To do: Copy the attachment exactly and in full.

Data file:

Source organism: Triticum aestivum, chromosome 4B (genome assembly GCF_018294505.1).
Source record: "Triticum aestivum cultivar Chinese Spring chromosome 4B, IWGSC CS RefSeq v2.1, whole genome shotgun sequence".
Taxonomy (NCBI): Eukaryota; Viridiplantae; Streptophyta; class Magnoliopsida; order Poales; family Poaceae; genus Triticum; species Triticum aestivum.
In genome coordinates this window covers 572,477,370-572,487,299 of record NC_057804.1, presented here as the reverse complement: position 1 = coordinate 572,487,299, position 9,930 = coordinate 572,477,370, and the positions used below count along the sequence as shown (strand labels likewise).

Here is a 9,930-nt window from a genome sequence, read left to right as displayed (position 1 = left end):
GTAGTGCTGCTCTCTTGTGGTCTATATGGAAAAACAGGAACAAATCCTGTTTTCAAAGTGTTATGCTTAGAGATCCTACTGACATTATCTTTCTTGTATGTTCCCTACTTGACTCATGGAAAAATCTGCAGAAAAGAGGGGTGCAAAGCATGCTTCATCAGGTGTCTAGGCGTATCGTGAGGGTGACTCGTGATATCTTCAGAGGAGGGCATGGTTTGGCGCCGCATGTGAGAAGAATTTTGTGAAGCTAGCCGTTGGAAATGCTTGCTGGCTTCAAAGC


Source organism: Triticum aestivum, chromosome 4B (genome assembly GCF_018294505.1).
Source record: "Triticum aestivum cultivar Chinese Spring chromosome 4B, IWGSC CS RefSeq v2.1, whole genome shotgun sequence".
Taxonomy (NCBI): Eukaryota; Viridiplantae; Streptophyta; class Magnoliopsida; order Poales; family Poaceae; genus Triticum; species Triticum aestivum.
In genome coordinates this window covers 572,477,370-572,487,299 of record NC_057804.1, presented here as the reverse complement: position 1 = coordinate 572,487,299, position 9,930 = coordinate 572,477,370, and the positions used below count along the sequence as shown (strand labels likewise).

Here is a 9,930-nt window from a genome sequence, read left to right as displayed (position 1 = left end):
GTAGTGCTGCTCTCTTGTGGTCTATATGGAAAAACAGGAACAAATCCTGTTTTCAAAGTGTTATGCTTAGAGATCCTACTGACATTATCTTTCTTGTATGTTCCCTACTTGACTCATGGAAAAATCTGCAGAAAAGAGGGGTGCAAAGCATGCTTCATCAGGTGTCTAGGCGTATCGTGAGGGTGACTCGTGATATCTTCAGAGGAGGGCATGGTTTGGCGCCGCATGTGAGAAGAATTTTGTGAAGCTAGCCGTTGGAAATGCTTGCTGGCTTCAAAGC